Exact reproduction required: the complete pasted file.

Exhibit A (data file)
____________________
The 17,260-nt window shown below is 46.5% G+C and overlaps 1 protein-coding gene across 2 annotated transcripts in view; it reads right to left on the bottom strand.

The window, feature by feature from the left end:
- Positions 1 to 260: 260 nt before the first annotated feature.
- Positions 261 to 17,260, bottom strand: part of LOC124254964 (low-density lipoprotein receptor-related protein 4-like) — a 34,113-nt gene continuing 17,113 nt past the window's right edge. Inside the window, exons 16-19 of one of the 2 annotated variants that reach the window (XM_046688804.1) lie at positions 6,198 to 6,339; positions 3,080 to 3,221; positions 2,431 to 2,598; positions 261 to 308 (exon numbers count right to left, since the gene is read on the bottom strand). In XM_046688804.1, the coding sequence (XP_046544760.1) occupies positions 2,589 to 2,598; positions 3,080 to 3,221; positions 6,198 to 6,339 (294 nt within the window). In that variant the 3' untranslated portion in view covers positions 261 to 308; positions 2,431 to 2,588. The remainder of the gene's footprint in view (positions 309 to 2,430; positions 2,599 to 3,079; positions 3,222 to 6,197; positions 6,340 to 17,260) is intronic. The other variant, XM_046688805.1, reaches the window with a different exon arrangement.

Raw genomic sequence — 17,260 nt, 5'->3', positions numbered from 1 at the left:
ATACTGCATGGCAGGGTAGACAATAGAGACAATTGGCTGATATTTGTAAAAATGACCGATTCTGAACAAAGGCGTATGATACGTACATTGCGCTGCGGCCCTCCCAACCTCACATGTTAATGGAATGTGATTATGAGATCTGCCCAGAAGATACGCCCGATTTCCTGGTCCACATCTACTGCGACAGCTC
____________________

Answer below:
The 17,260-nt window shown below is 46.5% G+C and overlaps 1 protein-coding gene across 2 annotated transcripts in view; it reads right to left on the bottom strand.

The window, feature by feature from the left end:
- Positions 1 to 260: 260 nt before the first annotated feature.
- Positions 261 to 17,260, bottom strand: part of LOC124254964 (low-density lipoprotein receptor-related protein 4-like) — a 34,113-nt gene continuing 17,113 nt past the window's right edge. Inside the window, exons 16-19 of one of the 2 annotated variants that reach the window (XM_046688804.1) lie at positions 6,198 to 6,339; positions 3,080 to 3,221; positions 2,431 to 2,598; positions 261 to 308 (exon numbers count right to left, since the gene is read on the bottom strand). In XM_046688804.1, the coding sequence (XP_046544760.1) occupies positions 2,589 to 2,598; positions 3,080 to 3,221; positions 6,198 to 6,339 (294 nt within the window). In that variant the 3' untranslated portion in view covers positions 261 to 308; positions 2,431 to 2,588. The remainder of the gene's footprint in view (positions 309 to 2,430; positions 2,599 to 3,079; positions 3,222 to 6,197; positions 6,340 to 17,260) is intronic. The other variant, XM_046688805.1, reaches the window with a different exon arrangement.

Raw genomic sequence — 17,260 nt, 5'->3', positions numbered from 1 at the left:
ATACTGCATGGCAGGGTAGACAATAGAGACAATTGGCTGATATTTGTAAAAATGACCGATTCTGAACAAAGGCGTATGATACGTACATTGCGCTGCGGCCCTCCCAACCTCACATGTTAATGGAATGTGATTATGAGATCTGCCCAGAAGATACGCCCGATTTCCTGGTCCACATCTACTGCGACAGCTC